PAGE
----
Hashtag and Political Resistance Movements in Southern Africa L'Afrique en questions, No. 36, 31 July 2017
What is the political significance of Southern Africa’s “hashtag movements”, socio-political campaigns using social media to disseminate information and to mobilise concerned and previously quiet segments of the public?
Can these seemingly spontaneous movements effectively articulate opposition, challenge political elites and occupy the space traditionally held by opposition parties and organised donor-supported civil society? The analysis follows the trend of social movement organisation supported by access to digital mass communication platforms in driving political change in Southern Africa and their effect on donor-backed civil society and opposition parties. It examines this new development in South Africa and Zimbabwe, two Southern African neighbours who have seen an upsurge in mass organisation and protest over the past two years. Democratising access to mass communication through digital information sharing platforms which are difficult for the state to control will not necessarily shift the region’s long standing regimes. Nevertheless, in an environment where political engagement has been ineffective or simply too dangerous for civil society and opposition parties; ad hoc public contestation may push institutions of resistance to keep up with the demands of the population.
The Hashtag Movements
Since the first networking system was developed in South Africa in 1988, the majority of the continent’s population still do not use the internet with usage rates varying greatly in each country and low penetration in rural areas. However, the use of mobile devices and mobile broadband has grown exponentially if unevenly over the last decade and more than half of the population of the SADC region currently owns a mobile phone. In South Africa number of active internet users has jumped from 24% in 2010 to 49% in 2015 largely as a result of improved mobile broadband coverage; and despite political and economic crisis in Zimbabwe, the percentage of active users rose from 12% to 20% in the same period. For the moment, protests that gain momentum from web-based sharing have an urban bias as these areas are better covered by networks and higher incomes can support connection costs. But kinship ties and the movement of labour mean that exchange between rural and urban populations is an important part of Southern Africa’s politics.
Social media cannot create political opposition, but it does more than simply facilitate organisation: web-based information tools give the impression of a safer space for multiple ideas to germinate potentially normalising dissent, and allows citizens to plan with little need for organisation or direct interaction which could reenergise citizen activism in the region. In the last two years, South Africa has experienced a series of demonstrations employing social media and IP messaging applications as a key means of sharing information and making public a call to protest. These campaigns attract a heterogeneous group of concerned citizens and civil society organisations and have gradually embraced coalitions from various opposition parties. In 2015, Finance Minister Nhlanhla Nene’s arbitrary firing as well as anger over reports that President Jacob Zuma financed his private home using state coffers pushed thousands to gather in South Africa’s major cities under the banner #ZumaMustFall. The Tweeter hashtag has since been taken on, shared, interpreted and adopted by individuals and diverse interest groups protesting government corruption with Zuma at the helm. The latest act of mass mobilisation organised under the banner and similar hashtags was in April after the country’s credit rating fell to ‘junk status’. The use of social media terms and web-based tools has gained momentum taking on openly political themes and broader socio-economic grievances. #RhodesMustFall referenced student protests against retrograde attitudes and policies in tertiary education, #FeesMustFall allied workers and students criticising the high cost of education and pay for staff, and this year #MenAreTrash pulled together multiple protests decrying misogyny and an underwhelming security responses to violence against women.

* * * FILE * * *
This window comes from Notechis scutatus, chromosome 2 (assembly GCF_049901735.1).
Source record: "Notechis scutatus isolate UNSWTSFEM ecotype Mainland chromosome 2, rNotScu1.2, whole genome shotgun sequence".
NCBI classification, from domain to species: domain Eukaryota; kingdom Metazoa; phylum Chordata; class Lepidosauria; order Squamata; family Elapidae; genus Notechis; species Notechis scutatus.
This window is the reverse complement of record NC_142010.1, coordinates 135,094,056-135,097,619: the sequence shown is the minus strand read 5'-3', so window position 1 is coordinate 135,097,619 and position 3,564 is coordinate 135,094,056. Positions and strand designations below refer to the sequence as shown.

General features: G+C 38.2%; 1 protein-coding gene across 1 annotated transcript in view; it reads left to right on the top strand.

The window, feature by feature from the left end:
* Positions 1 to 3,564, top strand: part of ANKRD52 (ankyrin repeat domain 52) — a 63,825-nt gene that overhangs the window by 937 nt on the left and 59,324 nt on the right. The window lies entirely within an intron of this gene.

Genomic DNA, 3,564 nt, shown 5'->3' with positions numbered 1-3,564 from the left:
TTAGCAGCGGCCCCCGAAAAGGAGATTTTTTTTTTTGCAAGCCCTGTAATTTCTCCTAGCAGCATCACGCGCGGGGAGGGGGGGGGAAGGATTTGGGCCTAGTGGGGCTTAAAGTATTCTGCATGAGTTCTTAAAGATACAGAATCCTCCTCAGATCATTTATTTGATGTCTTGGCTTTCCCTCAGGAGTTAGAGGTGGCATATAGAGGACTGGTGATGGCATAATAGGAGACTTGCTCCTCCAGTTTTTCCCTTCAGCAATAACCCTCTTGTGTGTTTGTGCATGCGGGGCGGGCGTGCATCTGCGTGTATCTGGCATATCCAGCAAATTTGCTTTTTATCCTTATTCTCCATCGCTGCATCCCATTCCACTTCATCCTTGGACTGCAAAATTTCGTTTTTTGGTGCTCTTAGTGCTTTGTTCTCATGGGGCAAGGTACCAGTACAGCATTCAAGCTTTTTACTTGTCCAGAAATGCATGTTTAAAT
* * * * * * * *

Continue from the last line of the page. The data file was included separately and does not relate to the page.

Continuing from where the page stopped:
A continued liquidity problem and fiscal deficit is straining Mugabe’s ZANU-PF’s support base leaving the government regularly unable to pay thousands of civil servants and state employees including the security forces. 2015 saw a rise in strikes and street protest by unpaid professionals and members of the public blaming the regime for the economic crisis. Access to the net is limited and focused on urban centres where about a third of the population resides, but social media has helped spread images and reports of citizen activism and police brutality stirring the public in the shadow of tight media control and suppression of civil society. #ZimShutDown2016 was used to refer to a general strike on 6 July 2016 that shutdown the country’s capital. In April 2016 under the banner #MyFlag Evan Mawarire a local priest with no real connection to political elites on both sides posted a video of himself wearing the Zimbabwean flag around his neck railing against the depletion of public services and an economic meltdown which impeded his ability to raise his family. The amateur video went viral as members of the public began sharing stories of hardship and wearing the flag as a sign of solidarity and protest. Mawarire became the face of a protest movement which coordinated the July strike supported by multiple blogs and other web-based groups such #Tajamuka, a campaign pulling together the youth wings of opposition parties and NGOs calling for Mugabe to step down and promoting continued citizen resistance.